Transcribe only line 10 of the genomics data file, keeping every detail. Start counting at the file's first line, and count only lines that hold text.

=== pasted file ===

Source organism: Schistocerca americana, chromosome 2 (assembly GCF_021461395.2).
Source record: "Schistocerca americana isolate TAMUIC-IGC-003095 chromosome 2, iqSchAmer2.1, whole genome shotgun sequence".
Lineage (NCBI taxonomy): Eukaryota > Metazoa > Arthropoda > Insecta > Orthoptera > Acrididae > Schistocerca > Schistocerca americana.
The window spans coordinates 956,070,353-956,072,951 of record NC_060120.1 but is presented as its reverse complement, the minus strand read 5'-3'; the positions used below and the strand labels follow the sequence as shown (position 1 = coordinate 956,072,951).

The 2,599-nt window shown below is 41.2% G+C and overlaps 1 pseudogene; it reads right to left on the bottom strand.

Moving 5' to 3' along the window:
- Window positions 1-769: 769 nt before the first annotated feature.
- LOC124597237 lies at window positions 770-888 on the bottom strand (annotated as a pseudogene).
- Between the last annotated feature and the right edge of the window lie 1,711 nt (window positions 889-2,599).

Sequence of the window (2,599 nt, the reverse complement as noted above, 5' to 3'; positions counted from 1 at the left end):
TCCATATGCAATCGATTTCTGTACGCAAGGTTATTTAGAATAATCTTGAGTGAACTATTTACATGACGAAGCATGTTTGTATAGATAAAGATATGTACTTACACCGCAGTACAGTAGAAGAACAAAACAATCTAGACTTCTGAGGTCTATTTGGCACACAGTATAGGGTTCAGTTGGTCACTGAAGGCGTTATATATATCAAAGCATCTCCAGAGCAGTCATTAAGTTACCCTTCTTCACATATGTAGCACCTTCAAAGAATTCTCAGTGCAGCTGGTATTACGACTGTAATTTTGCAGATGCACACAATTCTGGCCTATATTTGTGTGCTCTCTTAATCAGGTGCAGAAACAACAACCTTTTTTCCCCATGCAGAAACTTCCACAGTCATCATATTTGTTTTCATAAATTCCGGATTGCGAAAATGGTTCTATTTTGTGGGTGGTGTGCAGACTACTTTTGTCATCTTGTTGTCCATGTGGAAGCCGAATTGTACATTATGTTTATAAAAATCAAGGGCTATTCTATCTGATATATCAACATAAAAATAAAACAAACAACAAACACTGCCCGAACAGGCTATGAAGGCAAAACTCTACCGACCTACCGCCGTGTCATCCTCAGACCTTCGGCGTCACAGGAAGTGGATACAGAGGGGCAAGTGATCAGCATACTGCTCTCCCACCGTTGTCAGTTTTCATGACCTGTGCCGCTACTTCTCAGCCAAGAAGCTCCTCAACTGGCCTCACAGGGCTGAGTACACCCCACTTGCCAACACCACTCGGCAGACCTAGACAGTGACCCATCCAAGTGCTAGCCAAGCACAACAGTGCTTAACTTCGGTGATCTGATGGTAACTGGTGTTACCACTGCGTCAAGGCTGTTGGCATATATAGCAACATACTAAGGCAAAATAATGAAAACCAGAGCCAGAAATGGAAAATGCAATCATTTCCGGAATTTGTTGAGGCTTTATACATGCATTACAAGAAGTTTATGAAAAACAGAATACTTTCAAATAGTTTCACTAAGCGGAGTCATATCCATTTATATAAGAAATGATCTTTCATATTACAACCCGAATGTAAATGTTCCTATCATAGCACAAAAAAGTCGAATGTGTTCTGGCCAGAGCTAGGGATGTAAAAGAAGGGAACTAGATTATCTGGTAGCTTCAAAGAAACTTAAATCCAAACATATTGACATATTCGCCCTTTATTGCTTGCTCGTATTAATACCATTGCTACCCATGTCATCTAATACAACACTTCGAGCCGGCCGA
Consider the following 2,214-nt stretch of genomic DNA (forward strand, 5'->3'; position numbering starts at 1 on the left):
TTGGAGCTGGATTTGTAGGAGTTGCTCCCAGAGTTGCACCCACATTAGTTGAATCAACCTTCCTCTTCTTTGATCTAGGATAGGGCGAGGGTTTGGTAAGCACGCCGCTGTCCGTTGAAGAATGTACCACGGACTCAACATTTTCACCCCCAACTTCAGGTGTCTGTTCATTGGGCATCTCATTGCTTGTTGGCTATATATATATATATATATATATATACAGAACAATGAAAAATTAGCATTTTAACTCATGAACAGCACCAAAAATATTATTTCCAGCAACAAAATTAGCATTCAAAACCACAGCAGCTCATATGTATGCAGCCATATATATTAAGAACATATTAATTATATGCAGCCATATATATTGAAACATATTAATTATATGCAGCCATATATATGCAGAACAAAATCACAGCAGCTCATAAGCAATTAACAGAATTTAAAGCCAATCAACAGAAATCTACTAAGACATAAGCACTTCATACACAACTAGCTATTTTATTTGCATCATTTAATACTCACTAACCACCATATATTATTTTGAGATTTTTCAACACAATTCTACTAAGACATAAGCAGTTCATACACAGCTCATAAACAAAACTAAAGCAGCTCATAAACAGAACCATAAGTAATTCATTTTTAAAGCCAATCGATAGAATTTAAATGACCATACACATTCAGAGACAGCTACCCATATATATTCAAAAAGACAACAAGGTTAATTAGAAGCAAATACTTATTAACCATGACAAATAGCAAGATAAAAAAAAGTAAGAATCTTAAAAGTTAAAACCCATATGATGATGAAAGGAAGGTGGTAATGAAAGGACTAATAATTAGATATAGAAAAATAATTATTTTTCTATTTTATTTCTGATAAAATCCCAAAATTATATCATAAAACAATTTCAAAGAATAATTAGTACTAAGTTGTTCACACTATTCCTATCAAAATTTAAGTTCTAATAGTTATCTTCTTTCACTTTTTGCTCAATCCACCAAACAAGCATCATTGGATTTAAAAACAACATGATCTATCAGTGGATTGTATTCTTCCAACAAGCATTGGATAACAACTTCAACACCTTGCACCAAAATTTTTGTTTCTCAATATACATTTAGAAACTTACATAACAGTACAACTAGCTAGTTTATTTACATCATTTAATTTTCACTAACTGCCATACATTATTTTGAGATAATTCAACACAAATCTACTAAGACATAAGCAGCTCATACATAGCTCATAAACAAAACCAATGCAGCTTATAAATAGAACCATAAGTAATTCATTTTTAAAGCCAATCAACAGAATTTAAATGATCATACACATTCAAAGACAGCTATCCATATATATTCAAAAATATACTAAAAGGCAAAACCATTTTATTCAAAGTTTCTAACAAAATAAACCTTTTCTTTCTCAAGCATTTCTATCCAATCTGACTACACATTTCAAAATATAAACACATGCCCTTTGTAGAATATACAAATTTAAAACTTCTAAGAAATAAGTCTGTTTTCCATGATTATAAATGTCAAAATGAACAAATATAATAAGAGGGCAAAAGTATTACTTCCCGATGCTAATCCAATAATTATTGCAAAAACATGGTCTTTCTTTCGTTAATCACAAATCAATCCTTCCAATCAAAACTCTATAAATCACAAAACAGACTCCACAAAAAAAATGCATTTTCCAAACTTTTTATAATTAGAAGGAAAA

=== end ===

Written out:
Sequence of the window (2,599 nt, the reverse complement as noted above, 5' to 3'; positions counted from 1 at the left end):